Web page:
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LONDON: Oil prices fell on Tuesday, with an uncertain outlook for global demand knocking value off crude futures contracts, despite some risk premium from the Israel-Hamas conflict.

Brent futures dipped 80 cents or 0.96% to $82.76 a barrel by 1255 GMT.

U.S. West Texas Intermediate (WTI) crude for April delivery fell 92 cents, or 1.17%, to $77.54 a barrel, after earlier paring $1. The March WTI contract lost 51 cents or 064% to $78.68 a barrel ahead of its expiry during the session.

There was no settlement for WTI on Monday due to a U.S. public holiday.

Oil prices firm

Crude markets were “marginally lower” in “quiet trading over the Presidents’ Day holiday in the U.S. and as demand concerns offset ongoing Middle Eastern geopolitical tensions”, IG market analyst Tony Sycamore said in a note.

Israel now plans to storm the city of Rafah, where more than 1 million of the 2.3 million Palestinians in Gaza have sought shelter, prompting international concern that an assault would sharply worsen the humanitarian crisis in Gaza. The U.N. has warned it “could lead to a slaughter”.

Various countries are increasing efforts to secure a ceasefire as the threat of an assault on Rafah looms.

A total of 29,195 Palestinians have been confirmed killed and 69,170 injured in Israeli strikes on Gaza since October 7, the Gaza health ministry said in a statement on Tuesday.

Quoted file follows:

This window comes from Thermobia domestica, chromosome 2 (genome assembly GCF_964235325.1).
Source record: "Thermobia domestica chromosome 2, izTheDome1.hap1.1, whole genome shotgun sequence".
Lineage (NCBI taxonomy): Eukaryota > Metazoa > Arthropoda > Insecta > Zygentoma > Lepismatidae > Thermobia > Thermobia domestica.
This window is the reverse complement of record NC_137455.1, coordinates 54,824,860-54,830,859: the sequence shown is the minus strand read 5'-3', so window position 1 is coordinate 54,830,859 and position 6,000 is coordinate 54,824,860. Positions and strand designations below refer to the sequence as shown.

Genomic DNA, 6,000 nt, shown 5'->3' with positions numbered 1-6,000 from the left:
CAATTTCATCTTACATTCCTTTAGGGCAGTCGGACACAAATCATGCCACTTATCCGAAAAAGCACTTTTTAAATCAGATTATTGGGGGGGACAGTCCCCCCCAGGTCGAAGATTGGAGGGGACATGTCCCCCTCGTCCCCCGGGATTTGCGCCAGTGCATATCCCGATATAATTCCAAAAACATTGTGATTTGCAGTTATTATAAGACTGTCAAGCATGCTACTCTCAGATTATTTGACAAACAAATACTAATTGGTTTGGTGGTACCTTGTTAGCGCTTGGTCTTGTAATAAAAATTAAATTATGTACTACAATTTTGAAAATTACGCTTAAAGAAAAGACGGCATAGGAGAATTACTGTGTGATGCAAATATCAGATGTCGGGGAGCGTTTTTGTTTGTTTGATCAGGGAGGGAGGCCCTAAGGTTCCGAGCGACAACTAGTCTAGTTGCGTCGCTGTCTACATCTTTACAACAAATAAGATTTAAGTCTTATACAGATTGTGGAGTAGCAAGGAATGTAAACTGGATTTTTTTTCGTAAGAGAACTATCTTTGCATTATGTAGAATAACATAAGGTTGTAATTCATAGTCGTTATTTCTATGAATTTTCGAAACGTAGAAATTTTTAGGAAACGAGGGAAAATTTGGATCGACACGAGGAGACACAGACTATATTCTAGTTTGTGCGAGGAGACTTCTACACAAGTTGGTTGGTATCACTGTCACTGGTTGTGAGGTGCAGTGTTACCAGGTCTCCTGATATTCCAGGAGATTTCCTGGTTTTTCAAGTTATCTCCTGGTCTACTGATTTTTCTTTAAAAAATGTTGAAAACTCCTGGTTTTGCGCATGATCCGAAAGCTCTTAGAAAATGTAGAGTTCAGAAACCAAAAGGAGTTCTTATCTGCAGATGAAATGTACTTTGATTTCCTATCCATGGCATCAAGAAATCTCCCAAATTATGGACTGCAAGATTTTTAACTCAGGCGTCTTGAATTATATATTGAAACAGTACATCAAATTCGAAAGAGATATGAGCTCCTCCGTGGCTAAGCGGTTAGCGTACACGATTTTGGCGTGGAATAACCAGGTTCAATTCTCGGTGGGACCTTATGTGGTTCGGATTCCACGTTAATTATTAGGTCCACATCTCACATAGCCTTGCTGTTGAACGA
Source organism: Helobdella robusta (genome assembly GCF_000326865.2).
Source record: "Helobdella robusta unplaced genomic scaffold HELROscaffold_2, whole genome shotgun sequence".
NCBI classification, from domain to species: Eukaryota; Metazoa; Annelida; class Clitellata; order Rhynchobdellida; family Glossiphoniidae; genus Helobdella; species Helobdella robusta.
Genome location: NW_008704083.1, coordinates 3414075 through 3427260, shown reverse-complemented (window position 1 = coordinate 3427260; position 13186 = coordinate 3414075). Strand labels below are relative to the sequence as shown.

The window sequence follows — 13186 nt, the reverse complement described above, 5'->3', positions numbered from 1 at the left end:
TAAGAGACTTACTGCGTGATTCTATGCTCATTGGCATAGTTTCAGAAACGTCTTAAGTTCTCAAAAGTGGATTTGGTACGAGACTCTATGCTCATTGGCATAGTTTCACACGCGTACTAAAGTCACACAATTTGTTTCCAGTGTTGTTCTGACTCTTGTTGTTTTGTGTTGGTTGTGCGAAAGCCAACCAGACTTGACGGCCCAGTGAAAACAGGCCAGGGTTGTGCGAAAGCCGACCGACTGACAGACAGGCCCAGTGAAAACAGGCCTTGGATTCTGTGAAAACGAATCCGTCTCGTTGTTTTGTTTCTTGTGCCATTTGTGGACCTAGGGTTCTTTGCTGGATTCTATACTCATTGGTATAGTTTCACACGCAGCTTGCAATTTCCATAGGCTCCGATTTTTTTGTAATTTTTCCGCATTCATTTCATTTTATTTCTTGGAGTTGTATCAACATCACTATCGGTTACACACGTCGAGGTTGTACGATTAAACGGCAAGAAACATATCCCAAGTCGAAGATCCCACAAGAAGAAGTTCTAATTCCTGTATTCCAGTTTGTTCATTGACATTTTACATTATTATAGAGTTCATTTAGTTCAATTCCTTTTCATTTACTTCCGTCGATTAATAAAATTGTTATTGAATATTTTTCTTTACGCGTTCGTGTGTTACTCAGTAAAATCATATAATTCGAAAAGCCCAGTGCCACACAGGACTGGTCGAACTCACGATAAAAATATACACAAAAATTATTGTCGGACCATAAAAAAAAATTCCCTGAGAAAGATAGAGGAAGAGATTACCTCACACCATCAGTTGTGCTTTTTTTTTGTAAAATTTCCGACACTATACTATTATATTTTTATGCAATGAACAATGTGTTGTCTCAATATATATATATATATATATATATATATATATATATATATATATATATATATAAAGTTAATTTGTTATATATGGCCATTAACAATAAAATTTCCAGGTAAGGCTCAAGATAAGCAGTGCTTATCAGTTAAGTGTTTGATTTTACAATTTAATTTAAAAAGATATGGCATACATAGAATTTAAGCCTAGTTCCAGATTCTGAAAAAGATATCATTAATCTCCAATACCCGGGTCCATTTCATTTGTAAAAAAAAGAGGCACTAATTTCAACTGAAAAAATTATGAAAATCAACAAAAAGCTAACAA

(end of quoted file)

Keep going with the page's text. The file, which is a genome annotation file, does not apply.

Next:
Shipping has suffered as the conflict threatens to escalate in the Middle East, with energy markets particularly vulnerable. In support of Palestinians, Iran-aligned Houthis have increased attacks on shipping lanes in the Red Sea and Bab al-Mandab Strait, with at least four more vessels hit by drone and missile strikes since Friday.

But the conflict in the Middle East, one of the world’s major oil-producing regions, has not been enough to counter crude investors’ worries about flagging global demand.

A bearish International Energy Agency (IEA) report last week revised the 2024 oil demand growth forecast downward, to almost a million barrels a day less than producer group OPEC’s outlook.

The IEA estimated global oil demand will grow by 1.22 million barrels per day (bpd) this year, while OPEC’s growth forecast is 2.25 million bpd.

The two are clashing in part over the shift to renewable and cleaner energy, with the IEA, which represents industrialised countries, predicting oil demand will peak by 2030 while OPEC expects oil use to keep rising for the next two decades.

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